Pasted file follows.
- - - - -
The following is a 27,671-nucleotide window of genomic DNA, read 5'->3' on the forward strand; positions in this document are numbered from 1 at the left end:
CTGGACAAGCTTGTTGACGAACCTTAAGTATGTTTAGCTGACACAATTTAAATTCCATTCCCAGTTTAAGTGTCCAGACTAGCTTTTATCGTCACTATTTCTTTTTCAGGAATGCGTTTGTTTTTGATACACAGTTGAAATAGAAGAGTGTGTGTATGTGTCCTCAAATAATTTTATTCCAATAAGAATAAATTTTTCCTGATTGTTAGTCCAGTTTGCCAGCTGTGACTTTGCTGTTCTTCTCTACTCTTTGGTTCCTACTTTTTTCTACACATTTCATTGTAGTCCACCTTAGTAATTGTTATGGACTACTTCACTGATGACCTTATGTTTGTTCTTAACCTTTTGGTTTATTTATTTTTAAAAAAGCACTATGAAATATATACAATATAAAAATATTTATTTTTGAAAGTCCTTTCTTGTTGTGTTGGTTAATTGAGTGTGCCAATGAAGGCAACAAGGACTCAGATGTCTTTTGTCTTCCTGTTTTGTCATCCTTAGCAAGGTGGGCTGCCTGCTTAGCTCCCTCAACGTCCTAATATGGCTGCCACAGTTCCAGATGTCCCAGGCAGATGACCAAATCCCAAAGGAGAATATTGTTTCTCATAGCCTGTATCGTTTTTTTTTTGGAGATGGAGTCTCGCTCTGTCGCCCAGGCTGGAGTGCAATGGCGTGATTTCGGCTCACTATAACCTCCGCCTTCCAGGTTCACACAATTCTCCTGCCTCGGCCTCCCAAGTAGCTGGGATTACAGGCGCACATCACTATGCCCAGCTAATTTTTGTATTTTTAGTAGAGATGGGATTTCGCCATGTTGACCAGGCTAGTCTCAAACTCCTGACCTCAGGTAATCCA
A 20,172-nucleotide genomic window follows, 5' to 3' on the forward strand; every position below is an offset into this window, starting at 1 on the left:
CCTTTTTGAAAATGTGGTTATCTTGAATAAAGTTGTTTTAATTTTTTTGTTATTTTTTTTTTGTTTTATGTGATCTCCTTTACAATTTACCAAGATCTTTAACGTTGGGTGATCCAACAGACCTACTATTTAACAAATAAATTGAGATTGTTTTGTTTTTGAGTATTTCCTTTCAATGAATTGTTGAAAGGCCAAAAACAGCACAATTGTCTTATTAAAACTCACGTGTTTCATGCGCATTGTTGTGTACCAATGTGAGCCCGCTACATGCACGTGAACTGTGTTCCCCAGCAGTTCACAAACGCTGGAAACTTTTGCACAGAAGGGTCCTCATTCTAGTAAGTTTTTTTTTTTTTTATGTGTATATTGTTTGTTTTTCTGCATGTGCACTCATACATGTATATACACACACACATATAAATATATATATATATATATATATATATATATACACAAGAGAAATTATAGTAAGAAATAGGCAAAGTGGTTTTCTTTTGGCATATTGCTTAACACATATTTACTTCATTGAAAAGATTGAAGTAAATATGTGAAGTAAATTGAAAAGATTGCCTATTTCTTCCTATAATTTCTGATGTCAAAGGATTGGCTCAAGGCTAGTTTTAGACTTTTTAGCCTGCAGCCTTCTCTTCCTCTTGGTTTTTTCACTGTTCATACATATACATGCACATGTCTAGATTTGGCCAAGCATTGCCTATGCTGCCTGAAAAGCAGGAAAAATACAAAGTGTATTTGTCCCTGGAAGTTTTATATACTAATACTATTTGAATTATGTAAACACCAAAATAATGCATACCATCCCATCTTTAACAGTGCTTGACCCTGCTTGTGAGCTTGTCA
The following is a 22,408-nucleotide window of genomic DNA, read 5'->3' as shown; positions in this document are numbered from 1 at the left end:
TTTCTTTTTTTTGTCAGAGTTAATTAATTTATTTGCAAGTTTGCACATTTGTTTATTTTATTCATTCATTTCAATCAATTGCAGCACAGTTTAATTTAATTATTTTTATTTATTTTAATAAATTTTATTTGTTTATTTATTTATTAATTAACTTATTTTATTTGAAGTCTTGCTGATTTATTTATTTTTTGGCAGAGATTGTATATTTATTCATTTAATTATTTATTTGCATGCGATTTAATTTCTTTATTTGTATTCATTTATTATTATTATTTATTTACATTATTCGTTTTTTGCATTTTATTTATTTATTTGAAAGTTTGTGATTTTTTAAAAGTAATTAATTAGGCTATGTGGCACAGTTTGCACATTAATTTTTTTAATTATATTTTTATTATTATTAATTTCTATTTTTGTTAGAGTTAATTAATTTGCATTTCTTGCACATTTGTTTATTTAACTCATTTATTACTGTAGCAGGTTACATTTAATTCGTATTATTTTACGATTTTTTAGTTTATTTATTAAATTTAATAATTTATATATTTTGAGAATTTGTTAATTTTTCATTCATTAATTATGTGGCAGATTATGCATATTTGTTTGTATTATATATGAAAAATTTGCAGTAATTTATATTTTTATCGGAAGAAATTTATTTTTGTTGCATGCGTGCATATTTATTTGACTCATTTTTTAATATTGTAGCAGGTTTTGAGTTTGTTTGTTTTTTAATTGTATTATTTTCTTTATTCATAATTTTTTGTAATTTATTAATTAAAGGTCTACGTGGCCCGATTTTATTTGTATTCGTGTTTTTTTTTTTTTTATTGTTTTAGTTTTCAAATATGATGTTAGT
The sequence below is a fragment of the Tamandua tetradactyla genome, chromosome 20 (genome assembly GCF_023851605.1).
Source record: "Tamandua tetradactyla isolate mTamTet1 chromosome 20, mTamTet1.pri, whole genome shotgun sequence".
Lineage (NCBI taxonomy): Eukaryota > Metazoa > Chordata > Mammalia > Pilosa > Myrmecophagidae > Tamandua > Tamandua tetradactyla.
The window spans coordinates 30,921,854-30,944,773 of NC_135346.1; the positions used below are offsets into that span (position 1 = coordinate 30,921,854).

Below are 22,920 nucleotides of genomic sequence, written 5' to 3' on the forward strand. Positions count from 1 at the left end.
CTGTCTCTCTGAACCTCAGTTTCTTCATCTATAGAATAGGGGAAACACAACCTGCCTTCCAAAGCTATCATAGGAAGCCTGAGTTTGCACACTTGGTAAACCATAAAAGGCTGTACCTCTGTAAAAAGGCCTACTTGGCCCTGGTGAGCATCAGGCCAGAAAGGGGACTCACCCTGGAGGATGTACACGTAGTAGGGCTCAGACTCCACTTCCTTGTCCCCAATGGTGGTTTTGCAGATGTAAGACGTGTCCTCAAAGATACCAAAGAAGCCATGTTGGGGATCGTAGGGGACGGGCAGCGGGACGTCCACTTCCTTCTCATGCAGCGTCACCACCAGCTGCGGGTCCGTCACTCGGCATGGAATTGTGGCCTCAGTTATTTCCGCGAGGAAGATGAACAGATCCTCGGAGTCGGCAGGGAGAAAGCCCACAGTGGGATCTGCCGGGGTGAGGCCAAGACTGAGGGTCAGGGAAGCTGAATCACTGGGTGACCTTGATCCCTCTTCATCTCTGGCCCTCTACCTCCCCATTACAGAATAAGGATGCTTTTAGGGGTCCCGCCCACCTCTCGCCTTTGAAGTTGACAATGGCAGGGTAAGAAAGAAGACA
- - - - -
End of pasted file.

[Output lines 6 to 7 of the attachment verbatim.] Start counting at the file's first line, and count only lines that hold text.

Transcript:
TTTCTTTTTTTTGTCAGAGTTAATTAATTTATTTGCAAGTTTGCACATTTGTTTATTTTATTCATTCATTTCAATCAATTGCAGCACAGTTTAATTTAATTATTTTTATTTATTTTAATAAATTTTATTTGTTTATTTATTTATTAATTAACTTATTTTATTTGAAGTCTTGCTGATTTATTTATTTTTTGGCAGAGATTGTATATTTATTCATTTAATTATTTATTTGCATGCGATTTAATTTCTTTATTTGTATTCATTTATTATTATTATTTATTTACATTATTCGTTTTTTGCATTTTATTTATTTATTTGAAAGTTTGTGATTTTTTAAAAGTAATTAATTAGGCTATGTGGCACAGTTTGCACATTAATTTTTTTAATTATATTTTTATTATTATTAATTTCTATTTTTGTTAGAGTTAATTAATTTGCATTTCTTGCACATTTGTTTATTTAACTCATTTATTACTGTAGCAGGTTACATTTAATTCGTATTATTTTACGATTTTTTAGTTTATTTATTAAATTTAATAATTTATATATTTTGAGAATTTGTTAATTTTTCATTCATTAATTATGTGGCAGATTATGCATATTTGTTTGTATTATATATGAAAAATTTGCAGTAATTTATATTTTTATCGGAAGAAATTTATTTTTGTTGCATGCGTGCATATTTATTTGACTCATTTTTTAATATTGTAGCAGGTTTTGAGTTTGTTTGTTTTTTAATTGTATTATTTTCTTTATTCATAATTTTTTGTAATTTATTAATTAAAGGTCTACGTGGCCCGATTTTATTTGTATTCGTGTTTTTTTTTTTTTTATTGTTTTAGTTTTCAAATATGATGTTAGT
The sequence below is a fragment of the Tamandua tetradactyla genome, chromosome 20 (genome assembly GCF_023851605.1).